Keyword
Picea abies, Ceratocystis polonica, Methyl jasmonate, Terpene, Defense, Ips typographus
National Category
Biochemistry and Molecular Biology
Identifiers
urn:nbn:se:kth:diva-29456 (URN)10.1016/j.phytochem.2010.05.017 (DOI)000280321000015 ()2-s2.0-77954244208 (ScopusID)
Funder
Formas
Note
QC 20110208Available from: 2011-02-08 Created: 2011-02-02 Last updated: 2011-05-03Bibliographically approved
3. Induced Terpene Accumulation in Norway Spruce Inhibits Bark Beetle Colonization in a Dose-Dependent Manner
Open this publication in new window or tab >>Induced Terpene Accumulation in Norway Spruce Inhibits Bark Beetle Colonization in a Dose-Dependent Manner
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2011 (English)In: PLoS ONE, ISSN 1932-6203, Vol. 6, no 10, e26649- p.Article in journal (Refereed) Published
Abstract [en]

Background: Tree-killing bark beetles (Coleoptera, Scolytinae) are among the most economically and ecologically important forest pests in the northern hemisphere. Induction of terpenoid-based oleoresin has long been considered important in conifer defense against bark beetles, but it has been difficult to demonstrate a direct correlation between terpene levels and resistance to bark beetle colonization. Methods: To test for inhibitory effects of induced terpenes on colonization by the spruce bark beetle Ips typographus (L.) we inoculated 20 mature Norway spruce Picea abies (L.) Karsten trees with a virulent fungus associated with the beetle, Ceratocystis polonica (Siem.) C. Moreau, and investigated induced terpene levels and beetle colonization in the bark. Results: Fungal inoculation induced very strong and highly variable terpene accumulation 35 days after inoculation. Trees with high induced terpene levels (n = 7) had only 4.9% as many beetle attacks (5.1 vs. 103.5 attacks m(-2)) and 2.6% as much gallery length (0.029 m m(-2) vs. 1.11 m m(-2)) as trees with low terpene levels (n = 6). There was a highly significant rank correlation between terpene levels at day 35 and beetle colonization in individual trees. The relationship between induced terpene levels and beetle colonization was not linear but thresholded: above a low threshold concentration of similar to 100 mg terpene g(-1) dry phloem trees suffered only moderate beetle colonization, and above a high threshold of similar to 200 mg terpene g(-1) dry phloem trees were virtually unattacked. Conclusion/Significance: This is the first study demonstrating a dose-dependent relationship between induced terpenes and tree resistance to bark beetle colonization under field conditions, indicating that terpene induction may be instrumental in tree resistance. This knowledge could be useful for developing management strategies that decrease the impact of tree-killing bark beetles.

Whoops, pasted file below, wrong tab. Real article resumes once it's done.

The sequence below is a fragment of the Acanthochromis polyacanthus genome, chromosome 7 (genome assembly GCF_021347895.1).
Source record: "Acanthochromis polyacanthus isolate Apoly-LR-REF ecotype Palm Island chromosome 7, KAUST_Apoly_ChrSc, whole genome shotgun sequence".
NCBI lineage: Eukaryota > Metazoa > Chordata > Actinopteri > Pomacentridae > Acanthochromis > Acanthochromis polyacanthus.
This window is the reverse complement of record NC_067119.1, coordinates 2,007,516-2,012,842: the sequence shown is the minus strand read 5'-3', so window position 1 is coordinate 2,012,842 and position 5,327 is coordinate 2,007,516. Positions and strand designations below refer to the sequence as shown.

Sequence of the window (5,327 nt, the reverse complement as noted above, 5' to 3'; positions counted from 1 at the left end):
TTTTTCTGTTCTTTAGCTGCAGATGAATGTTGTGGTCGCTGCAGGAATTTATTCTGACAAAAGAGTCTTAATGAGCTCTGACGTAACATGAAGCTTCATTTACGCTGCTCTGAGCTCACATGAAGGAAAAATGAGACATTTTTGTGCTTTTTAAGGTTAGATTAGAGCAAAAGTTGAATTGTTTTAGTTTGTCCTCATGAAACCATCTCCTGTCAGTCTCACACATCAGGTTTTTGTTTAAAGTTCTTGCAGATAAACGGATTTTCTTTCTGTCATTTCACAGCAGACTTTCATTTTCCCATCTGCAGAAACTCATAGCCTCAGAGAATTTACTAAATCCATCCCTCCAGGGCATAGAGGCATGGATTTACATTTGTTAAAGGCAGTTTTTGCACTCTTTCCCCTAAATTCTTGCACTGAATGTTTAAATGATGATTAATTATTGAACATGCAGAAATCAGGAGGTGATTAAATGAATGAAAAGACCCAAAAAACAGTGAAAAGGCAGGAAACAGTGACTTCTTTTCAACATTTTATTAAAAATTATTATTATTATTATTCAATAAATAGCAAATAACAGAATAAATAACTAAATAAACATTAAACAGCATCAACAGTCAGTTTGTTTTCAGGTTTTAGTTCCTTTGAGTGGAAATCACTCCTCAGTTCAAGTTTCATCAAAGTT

National Category
Environmental Sciences Agricultural Science
Identifiers
urn:nbn:se:kth:diva-33324 (URN)10.1371/journal.pone.0026649 (DOI)000296507500103 ()2-s2.0-80054784209 (ScopusID)